Any advice to parents who read this book with their children on how to start a heartfelt discussion about some of the issues Nat deals with?

My best and only advice to parents is always to just create space where you can truly listen to what your kids are trying to tell you. So many times, we go into these conversations armed with what we think are the right things to say because we want to get it right, and we forget to really listen, to truly hear what they are saying. Make space! Don’t assume anything.

So, what do you see and what can your fans expect next on your horizon?

I have so many books in various stages of production right now! My next middle grade with Algonquin is called NAKED MOLE RAT SAVES THE WORLD and it’s about a kid who has a really unusual “superpower” and has to use it to, well, save the world (in the small picture, that is). It’s another book with a single parent, a kid who feels ‘different’ and about the way we seek and find our people and our place in a world that doesn’t always seem to understand us; it’s about expectations and figuring out how to be who you are.

Thank you for sharing your thoughts with us, Karen! Wishing the all the best in the future.


Karen Rivers grew up in British Columbia, where she takes loads of photos, goes on lots of walks, and writes books. She believes that stories are all secret passages to alternate worlds where we can be safe to explore the unsafe, the unsettling or the unfair hands some people have been dealt.  She also believes in you. Find Karen on her Website and Twitter.

Want to own your very own copy of A Possibility of Whales? Enter our giveaway! (*Winner will be announced via Twitter on March 14th.)

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STEM Tuesday Wild and Wacky Science — Interview with Sarah Albee

Welcome to STEM Tuesday: Author Interview & Book Giveaway, a repeating feature for the fourth Tuesday of every month. Go Science-Tech-Engineering-Math!

Today we’re interviewing Sarah Albee who wrote this month’s featured wild and wacky science book, POISON: Deadly Deeds, Perilous Professions, and Murderous Medicines.

Sarah Albee is the New York Times bestselling author of more than 100 books for kids, ranging from preschool through middle grade. Recent nonfiction titles have been Bank Street College of Education Best Books selections, Notable Social Studies Trade Books, and winners of Eureka! Nonfiction Children’s Book Awards. She loves to meet her readers and visits K-8 schools all over the country.

Mary Kay Carson: Tell us about Poison and how you came to write it.

Sarah Albee: It’s the history of how humans have poisoned one another, from ancient times to the present. For kids who want to delve deeper into the chemistry of a particular poison, there are “tox boxes” throughout the book that describe how a particular poison can be delivered, where it comes from or how it is manufactured, and what the symptoms are when a person is poisoned. I’ve been obsessed with poison and how it works ever since I was a little kid and first read Snow White. I wanted to know what sort of poison was in that apple. How could it cause a reversible paralysis and a heartbeat that is so slow, you might not find a pulse and conclude that the victim is dead? And because I know you are wondering, too, I’ll tell you my theory: atropine. It’s a plant-based alkaloid found in belladonna and mandrake, and used to be known as sleeping nightshade. Back in 1597 a botanist wrote that a small amount of belladonna leads to madness, while a moderate amount causes “dead sleepe” and a lot of it can kill you.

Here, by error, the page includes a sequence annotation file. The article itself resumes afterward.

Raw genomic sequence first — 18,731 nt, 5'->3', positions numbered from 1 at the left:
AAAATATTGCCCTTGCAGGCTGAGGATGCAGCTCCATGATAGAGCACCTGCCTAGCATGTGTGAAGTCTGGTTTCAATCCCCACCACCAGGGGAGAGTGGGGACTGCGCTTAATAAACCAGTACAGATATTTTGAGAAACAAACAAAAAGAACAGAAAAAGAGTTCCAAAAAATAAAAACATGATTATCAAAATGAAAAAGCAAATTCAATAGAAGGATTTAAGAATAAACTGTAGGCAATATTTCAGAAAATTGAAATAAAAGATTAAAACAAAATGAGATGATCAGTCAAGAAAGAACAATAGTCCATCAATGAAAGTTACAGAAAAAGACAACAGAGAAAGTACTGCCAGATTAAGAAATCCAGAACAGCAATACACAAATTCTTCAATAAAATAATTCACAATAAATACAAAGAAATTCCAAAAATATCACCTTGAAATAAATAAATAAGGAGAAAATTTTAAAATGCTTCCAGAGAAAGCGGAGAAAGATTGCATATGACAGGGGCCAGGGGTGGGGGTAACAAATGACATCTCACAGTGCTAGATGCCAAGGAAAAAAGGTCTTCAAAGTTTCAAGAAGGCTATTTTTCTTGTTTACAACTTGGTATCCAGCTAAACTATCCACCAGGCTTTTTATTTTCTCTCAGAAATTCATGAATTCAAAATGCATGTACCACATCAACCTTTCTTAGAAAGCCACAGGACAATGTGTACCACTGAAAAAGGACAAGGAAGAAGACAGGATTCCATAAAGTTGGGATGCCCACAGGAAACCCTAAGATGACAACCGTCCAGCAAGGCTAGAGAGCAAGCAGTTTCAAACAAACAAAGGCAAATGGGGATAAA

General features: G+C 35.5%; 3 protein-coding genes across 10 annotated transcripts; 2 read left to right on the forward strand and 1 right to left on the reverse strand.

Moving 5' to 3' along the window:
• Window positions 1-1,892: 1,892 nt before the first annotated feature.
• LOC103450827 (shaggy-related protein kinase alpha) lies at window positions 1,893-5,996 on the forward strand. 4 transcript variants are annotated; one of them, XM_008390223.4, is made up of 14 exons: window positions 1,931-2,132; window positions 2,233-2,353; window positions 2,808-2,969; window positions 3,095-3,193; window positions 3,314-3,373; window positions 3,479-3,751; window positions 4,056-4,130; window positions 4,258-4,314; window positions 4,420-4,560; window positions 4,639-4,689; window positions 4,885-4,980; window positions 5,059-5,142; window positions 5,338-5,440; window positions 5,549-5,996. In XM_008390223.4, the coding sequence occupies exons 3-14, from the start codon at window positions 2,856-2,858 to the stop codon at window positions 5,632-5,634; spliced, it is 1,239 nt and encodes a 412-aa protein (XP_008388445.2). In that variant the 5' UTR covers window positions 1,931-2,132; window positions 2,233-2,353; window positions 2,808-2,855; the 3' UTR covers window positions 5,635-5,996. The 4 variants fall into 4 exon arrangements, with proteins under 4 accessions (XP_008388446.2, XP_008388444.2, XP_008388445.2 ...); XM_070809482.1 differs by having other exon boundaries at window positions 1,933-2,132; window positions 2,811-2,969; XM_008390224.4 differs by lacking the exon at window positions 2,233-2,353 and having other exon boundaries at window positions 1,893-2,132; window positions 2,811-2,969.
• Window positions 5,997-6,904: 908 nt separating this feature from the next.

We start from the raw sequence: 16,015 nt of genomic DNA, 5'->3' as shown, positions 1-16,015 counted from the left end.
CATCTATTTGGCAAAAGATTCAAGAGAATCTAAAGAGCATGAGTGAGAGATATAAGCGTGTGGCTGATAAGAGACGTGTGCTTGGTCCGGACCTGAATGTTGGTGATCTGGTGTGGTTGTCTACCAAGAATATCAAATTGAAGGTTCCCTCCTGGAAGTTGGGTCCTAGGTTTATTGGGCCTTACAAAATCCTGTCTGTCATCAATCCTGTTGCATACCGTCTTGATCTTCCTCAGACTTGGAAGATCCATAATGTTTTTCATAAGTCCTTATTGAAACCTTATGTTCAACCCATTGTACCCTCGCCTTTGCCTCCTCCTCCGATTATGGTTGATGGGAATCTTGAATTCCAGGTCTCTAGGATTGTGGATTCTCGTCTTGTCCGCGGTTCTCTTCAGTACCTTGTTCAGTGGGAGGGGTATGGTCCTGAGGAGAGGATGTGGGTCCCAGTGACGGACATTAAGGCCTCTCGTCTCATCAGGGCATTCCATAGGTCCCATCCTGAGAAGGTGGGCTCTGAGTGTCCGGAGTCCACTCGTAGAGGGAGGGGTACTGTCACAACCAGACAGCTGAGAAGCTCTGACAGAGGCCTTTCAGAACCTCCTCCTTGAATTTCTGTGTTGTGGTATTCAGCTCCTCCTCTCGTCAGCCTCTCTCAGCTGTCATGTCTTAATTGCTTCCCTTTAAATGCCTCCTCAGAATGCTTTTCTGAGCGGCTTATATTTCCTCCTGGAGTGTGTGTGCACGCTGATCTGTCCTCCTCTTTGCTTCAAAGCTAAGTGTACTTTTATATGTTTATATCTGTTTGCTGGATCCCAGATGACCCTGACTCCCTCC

MKC: You undertook a phenomenal amount of research to write this book. 

SA: I uncovered so many cool stories, I didn’t have room to include them all in the book. So I released a series of short videos called The Poison Files, mostly “whodunit” poison cases from history, and starring some great kid-actors. You can find them on YouTube and on my website.

MKC: This book, as well as others you’ve authored, are a mix of both history and science. Do you have a STEM background? 

SA: Many of my books are a mash-up of history and science. I am more of a historian than a scientist. In fact, to refresh my scientific knowledge, I took two online college courses as part of my research for this book (chemistry and forensics). But the division of human knowledge into separate disciplines is a relatively recent phenomenon, and in my mind, somewhat of an artificial construct. Enlightenment era thinkers considered all human knowledge seamless. What I find fascinating to explore and to write about are the in-between areas—the science behind historical events, the history of science, the real lives of painters and musicians and how their experiences informed their art, and the real-life events that might have inspired novels and poems.

MKC: For readers who loved POSION, what other middle-grade books would you suggest—nonfiction and/or fiction?

SA: I’m a big fan of How They Croaked/How They Choked by Georgia Bragg (and, fun fact, we share the same editor!). Also books by Carlyn Beccia (she has a new one coming out in April that I can’t wait to read, called They Lost Their Heads!). Another science writer with a great sense of humor is Jess Keating. Love her books!

MKC: What’s next for Sarah Albee?

SA: I am hard at work right now on a book that has yet to be announced, so I can’t talk too specifically about it. But it will be a combination of (true) stories that include a bit of history, science, biography, art, and sports, all rolled into one. As for how I’m tackling it…let’s just say one must tiptoe gently through my office to avoid setting off an avalanche and being crushed beneath a tumbling pile of books.